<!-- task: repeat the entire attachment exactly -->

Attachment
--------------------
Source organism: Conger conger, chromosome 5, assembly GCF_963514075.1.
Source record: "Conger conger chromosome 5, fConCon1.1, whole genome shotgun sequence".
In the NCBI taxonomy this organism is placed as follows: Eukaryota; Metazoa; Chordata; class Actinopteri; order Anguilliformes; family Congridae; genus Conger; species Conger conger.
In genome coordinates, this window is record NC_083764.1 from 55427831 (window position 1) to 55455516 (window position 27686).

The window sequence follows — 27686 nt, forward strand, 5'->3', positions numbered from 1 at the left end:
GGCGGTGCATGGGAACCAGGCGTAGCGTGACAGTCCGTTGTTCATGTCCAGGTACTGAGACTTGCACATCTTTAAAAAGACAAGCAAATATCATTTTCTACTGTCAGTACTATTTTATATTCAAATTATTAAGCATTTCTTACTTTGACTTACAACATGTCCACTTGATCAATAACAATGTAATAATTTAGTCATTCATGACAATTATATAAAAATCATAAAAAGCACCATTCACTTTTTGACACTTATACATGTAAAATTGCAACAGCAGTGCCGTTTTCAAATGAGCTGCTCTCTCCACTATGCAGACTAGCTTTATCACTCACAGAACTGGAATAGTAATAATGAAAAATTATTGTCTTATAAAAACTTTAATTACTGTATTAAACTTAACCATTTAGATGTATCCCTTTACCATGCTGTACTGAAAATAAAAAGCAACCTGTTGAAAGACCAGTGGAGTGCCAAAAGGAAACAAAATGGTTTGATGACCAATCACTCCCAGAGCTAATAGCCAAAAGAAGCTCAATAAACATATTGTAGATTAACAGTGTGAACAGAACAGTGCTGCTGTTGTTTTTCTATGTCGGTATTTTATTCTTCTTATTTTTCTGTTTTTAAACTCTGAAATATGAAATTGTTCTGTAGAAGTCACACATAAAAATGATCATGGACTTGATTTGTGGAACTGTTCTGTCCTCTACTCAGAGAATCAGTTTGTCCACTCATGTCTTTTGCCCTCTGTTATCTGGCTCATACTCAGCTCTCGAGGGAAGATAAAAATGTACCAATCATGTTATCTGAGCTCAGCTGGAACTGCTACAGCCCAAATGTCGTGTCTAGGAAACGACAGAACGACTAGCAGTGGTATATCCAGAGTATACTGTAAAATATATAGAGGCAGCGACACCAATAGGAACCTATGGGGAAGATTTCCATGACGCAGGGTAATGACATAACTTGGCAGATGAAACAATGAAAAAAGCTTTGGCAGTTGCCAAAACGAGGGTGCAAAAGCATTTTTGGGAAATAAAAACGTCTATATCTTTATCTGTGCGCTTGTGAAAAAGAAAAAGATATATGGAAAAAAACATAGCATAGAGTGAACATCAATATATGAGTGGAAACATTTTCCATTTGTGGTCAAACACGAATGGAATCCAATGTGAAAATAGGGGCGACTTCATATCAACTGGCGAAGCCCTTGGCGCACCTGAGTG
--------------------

Source organism: Conger conger, chromosome 5, assembly GCF_963514075.1.
Source record: "Conger conger chromosome 5, fConCon1.1, whole genome shotgun sequence".
In the NCBI taxonomy this organism is placed as follows: Eukaryota; Metazoa; Chordata; class Actinopteri; order Anguilliformes; family Congridae; genus Conger; species Conger conger.
In genome coordinates, this window is record NC_083764.1 from 55427831 (window position 1) to 55455516 (window position 27686).

The window sequence follows — 27686 nt, forward strand, 5'->3', positions numbered from 1 at the left end:
GGCGGTGCATGGGAACCAGGCGTAGCGTGACAGTCCGTTGTTCATGTCCAGGTACTGAGACTTGCACATCTTTAAAAAGACAAGCAAATATCATTTTCTACTGTCAGTACTATTTTATATTCAAATTATTAAGCATTTCTTACTTTGACTTACAACATGTCCACTTGATCAATAACAATGTAATAATTTAGTCATTCATGACAATTATATAAAAATCATAAAAAGCACCATTCACTTTTTGACACTTATACATGTAAAATTGCAACAGCAGTGCCGTTTTCAAATGAGCTGCTCTCTCCACTATGCAGACTAGCTTTATCACTCACAGAACTGGAATAGTAATAATGAAAAATTATTGTCTTATAAAAACTTTAATTACTGTATTAAACTTAACCATTTAGATGTATCCCTTTACCATGCTGTACTGAAAATAAAAAGCAACCTGTTGAAAGACCAGTGGAGTGCCAAAAGGAAACAAAATGGTTTGATGACCAATCACTCCCAGAGCTAATAGCCAAAAGAAGCTCAATAAACATATTGTAGATTAACAGTGTGAACAGAACAGTGCTGCTGTTGTTTTTCTATGTCGGTATTTTATTCTTCTTATTTTTCTGTTTTTAAACTCTGAAATATGAAATTGTTCTGTAGAAGTCACACATAAAAATGATCATGGACTTGATTTGTGGAACTGTTCTGTCCTCTACTCAGAGAATCAGTTTGTCCACTCATGTCTTTTGCCCTCTGTTATCTGGCTCATACTCAGCTCTCGAGGGAAGATAAAAATGTACCAATCATGTTATCTGAGCTCAGCTGGAACTGCTACAGCCCAAATGTCGTGTCTAGGAAACGACAGAACGACTAGCAGTGGTATATCCAGAGTATACTGTAAAATATATAGAGGCAGCGACACCAATAGGAACCTATGGGGAAGATTTCCATGACGCAGGGTAATGACATAACTTGGCAGATGAAACAATGAAAAAAGCTTTGGCAGTTGCCAAAACGAGGGTGCAAAAGCATTTTTGGGAAATAAAAACGTCTATATCTTTATCTGTGCGCTTGTGAAAAAGAAAAAGATATATGGAAAAAAACATAGCATAGAGTGAACATCAATATATGAGTGGAAACATTTTCCATTTGTGGTCAAACACGAATGGAATCCAATGTGAAAATAGGGGCGACTTCATATCAACTGGCGAAGCCCTTGGCGCACCTGAGTG